Warsaw is a city full of history, with a picturesque old town which hides many surprises for the travelers.
A walking tour is definitely the best way to explore any city. If it is accompanied by a local guide, then you will get to know more about the culture and the daily life of the whole country. If all of this is free, then it should not be missed! That’s why we chose to do the Free Walking Tour in the old town of Warsaw, Poland!
At 10.30 in the morning, the center of the town looked misty and cloudy, but the view of the Sigismund column in the Castle Square of Warsaw was breathtaking. We were waiting for the people to gather around and we set out on time. The square was full of people in the morning, as it is a popular meeting place for locals and tourists as well.
The Royal castle just behind the square is the former official residence of the Polish monarchs. Many details about the history of Poland have been explained by the lovely guide who narrated the whole history of the country starting from the Polish-Lithuanian Commonwealth in the 16th century to World War II and the Holocaust until today.
The Royal Castle was fully reconstructed after the devastation of World War II which caused the destruction of almost 85% of the historic center of the city. The castle, together with the Old Town, was registered as a protected UNESCO World Heritage Site in 1980 and since the last century it has been functioning as a gallery for portraits of the Polish kings and for a collection of 18th-century paintings of Warsaw ordered by Poland’s last king, S.A. Poniatowski.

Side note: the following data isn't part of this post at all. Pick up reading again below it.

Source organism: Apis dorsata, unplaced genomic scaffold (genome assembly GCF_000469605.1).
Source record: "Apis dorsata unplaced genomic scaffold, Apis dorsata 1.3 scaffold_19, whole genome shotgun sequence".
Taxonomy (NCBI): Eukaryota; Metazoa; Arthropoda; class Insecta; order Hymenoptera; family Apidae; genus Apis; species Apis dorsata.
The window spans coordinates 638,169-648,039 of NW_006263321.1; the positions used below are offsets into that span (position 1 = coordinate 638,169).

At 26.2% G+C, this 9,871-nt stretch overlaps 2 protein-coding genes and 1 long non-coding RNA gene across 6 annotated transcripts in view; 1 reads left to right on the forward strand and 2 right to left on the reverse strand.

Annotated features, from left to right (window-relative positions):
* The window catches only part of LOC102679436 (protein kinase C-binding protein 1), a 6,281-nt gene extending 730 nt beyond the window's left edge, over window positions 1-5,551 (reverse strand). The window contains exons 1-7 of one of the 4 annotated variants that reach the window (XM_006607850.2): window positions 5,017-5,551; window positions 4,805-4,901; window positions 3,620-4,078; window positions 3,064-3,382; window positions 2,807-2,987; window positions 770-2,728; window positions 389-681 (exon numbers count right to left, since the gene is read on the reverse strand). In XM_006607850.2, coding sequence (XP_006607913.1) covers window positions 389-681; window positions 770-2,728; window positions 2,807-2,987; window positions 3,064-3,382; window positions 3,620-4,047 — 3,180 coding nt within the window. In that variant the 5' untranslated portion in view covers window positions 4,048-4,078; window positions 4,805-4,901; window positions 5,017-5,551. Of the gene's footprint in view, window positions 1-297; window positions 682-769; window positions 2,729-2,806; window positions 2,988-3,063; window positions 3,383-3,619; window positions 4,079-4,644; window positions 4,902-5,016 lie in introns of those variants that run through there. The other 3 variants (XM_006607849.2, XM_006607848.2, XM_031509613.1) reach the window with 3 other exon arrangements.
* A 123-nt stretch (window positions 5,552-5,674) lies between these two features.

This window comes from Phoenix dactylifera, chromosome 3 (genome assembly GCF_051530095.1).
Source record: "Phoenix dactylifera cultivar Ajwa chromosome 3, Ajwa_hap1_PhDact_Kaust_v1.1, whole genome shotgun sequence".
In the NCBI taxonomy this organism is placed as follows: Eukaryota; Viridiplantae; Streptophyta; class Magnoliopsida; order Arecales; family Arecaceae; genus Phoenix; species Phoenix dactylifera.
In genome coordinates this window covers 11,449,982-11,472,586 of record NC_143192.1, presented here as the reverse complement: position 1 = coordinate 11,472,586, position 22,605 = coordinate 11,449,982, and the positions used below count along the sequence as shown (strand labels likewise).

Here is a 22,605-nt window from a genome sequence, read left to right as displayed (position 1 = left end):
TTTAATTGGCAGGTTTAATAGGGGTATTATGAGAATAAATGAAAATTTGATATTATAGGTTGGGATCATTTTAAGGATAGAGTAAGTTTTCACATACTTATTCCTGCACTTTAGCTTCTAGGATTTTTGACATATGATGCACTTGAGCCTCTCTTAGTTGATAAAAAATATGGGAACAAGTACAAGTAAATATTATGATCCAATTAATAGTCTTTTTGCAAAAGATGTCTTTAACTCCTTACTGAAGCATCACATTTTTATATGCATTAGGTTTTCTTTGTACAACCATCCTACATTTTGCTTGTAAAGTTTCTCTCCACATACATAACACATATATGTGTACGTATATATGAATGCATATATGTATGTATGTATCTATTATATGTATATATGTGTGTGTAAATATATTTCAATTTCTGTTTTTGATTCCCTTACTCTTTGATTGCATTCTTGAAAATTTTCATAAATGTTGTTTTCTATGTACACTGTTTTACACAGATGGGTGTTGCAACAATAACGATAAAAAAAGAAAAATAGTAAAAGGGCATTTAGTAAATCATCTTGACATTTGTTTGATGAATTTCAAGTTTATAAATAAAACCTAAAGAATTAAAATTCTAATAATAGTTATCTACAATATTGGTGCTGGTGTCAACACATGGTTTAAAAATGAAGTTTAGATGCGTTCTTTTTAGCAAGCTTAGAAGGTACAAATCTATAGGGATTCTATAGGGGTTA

Old Town Market Square
The colorful buildings and the fascinating architecture wowed us. We believe that this is the most picturesque part of the old town and the one featured in most travelers’ pictures! The guide enlightened us on the story of the square dating back to the 13th century where it used to be the center of Warsaw’s public life, hosting political speeches and executions.
The Mermaid of Warsaw
In the center of the square, you can see the Mermaid of Warsaw. According to the legend, the mermaid has been swimming in the river when she stopped on a riverbank near the Old Town to rest. Local fishermen noticed that something was creating waves, tangling nets, and releasing their fish. They planned to trap the offender, but fell in love with her upon hearing her singing. Later, a rich merchant trapped the mermaid and imprisoned her. Hearing her cries, the fishermen rescued her, and ever since, the mermaid, armed with a sword and a shield, has been ready to help protect the city and its residents. According to another legend, it is even said that the mermaid of Warsaw is the sister of the Little Mermaid of Copenhagen!
Kanonia square and the narrowest house in Warsaw
In the middle of this small triangular square in Warsaw’s old town, there is a huge bronze bell from the 17th century, which has never been hung in any church, but apparently when you circle around it three times, it will bring you good luck!
Kanonia has also the narrowest house in Warsaw. This is a clever trick of the landlord, as in the old times, the amount of land taxes to be paid depended on the width of the external façade of the building. In reality, the building was regular-sized but only its external façade has been extremely narrow!